The National League of Cities (NLC) told Congress that the nation's water infrastructure is aging and that cities face a backlog of projects and funding challenges that were only made worse by the recent economic downturn.
Gaithersburg, MD city councilman Michael Sesma, testifying on the NLC's behalf before the House Energy and Commerce Committee's Subcommittee on Environment and Economy, asked them to "lead and serve the country by addressing the underlying issue of aging infrastructure and unmet infrastructure needs. This effort will strengthen the intergovernmental partnership by enabling our cities and towns, our states, and country to meet the challenges and opportunities of leading the world into the next century."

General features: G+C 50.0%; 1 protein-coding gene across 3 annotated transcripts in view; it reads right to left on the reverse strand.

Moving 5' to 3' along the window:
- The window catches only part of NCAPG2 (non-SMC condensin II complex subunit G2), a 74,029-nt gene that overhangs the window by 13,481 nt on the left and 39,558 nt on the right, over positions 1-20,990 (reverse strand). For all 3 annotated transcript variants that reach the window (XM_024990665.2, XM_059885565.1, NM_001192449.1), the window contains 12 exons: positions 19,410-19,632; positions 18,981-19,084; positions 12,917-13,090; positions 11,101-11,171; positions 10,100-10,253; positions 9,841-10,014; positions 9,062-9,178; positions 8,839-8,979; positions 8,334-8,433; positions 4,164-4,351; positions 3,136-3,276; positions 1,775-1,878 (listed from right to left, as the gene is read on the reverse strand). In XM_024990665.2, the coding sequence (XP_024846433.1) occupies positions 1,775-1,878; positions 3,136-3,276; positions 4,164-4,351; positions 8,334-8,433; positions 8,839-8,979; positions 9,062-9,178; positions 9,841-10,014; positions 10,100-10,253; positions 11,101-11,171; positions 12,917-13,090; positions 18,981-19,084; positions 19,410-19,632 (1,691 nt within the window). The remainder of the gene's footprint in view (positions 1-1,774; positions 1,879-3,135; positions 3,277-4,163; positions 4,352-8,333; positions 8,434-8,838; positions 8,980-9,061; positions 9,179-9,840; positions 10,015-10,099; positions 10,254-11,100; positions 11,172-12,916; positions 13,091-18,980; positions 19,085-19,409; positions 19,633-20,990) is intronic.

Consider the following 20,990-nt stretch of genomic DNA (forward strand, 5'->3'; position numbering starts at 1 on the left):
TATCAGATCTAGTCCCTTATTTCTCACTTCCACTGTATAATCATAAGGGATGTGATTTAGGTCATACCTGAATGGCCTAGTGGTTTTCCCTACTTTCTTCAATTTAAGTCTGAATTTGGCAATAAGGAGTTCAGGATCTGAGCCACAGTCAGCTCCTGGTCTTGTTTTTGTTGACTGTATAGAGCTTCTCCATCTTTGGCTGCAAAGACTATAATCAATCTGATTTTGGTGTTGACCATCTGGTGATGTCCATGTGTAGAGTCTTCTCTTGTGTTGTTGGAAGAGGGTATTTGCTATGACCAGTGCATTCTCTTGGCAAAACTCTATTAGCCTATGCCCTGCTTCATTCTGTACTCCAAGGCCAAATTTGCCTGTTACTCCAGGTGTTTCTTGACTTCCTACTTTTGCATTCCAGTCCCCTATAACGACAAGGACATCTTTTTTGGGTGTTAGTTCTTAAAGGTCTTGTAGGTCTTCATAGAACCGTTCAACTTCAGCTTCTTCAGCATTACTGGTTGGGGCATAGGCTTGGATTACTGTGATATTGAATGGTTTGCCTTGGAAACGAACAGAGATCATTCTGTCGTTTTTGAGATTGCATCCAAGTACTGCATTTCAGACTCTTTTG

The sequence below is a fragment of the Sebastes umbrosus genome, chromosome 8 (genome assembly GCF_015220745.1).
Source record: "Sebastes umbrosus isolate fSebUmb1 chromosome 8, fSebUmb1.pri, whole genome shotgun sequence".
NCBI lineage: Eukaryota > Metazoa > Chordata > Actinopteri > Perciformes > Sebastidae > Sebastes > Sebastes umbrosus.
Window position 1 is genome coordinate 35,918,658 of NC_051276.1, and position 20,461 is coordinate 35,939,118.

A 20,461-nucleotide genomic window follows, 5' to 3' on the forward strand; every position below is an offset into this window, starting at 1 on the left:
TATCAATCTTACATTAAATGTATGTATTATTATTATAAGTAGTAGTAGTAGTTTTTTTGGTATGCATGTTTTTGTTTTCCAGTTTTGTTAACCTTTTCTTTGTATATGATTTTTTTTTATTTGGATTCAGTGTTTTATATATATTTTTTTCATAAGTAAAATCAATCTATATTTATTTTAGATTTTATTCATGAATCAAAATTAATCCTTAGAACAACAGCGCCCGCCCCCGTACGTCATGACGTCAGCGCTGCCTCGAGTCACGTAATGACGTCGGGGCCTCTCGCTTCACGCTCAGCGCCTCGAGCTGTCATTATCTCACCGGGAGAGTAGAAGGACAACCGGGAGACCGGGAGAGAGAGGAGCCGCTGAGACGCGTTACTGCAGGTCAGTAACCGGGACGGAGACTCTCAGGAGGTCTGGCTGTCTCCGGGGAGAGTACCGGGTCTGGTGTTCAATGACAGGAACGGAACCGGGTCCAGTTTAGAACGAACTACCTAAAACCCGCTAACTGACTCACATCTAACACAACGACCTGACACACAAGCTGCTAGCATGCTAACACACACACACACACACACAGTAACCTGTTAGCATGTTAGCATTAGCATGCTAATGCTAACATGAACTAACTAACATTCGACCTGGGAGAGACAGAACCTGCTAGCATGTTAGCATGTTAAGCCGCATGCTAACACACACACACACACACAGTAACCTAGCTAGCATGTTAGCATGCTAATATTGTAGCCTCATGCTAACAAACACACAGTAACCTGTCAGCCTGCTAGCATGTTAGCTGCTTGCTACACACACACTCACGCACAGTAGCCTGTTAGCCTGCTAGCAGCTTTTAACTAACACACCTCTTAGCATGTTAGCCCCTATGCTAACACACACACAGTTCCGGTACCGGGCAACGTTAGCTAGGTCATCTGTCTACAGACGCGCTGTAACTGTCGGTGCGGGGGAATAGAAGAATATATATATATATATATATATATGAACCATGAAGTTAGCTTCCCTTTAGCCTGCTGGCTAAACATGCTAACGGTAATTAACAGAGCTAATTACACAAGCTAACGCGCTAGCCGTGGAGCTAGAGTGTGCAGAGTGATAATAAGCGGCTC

Sesma highlighted key areas where the federal-state-local partnership has led to improved environmental protection and more vibrant communities. Specifically:
- Federalism consultation - Consulting with cities earlier and more frequently on projects reduces the burden on local governments in both cost and regulatory requirements.
- Regulatory review - Looking at old and outdated regulations that add to the cost and paperwork burdens of cities.
- Integrated planning - Allowing local governments to identify opportunities to achieve the requirements of the Clean Water Act in an affordable manner.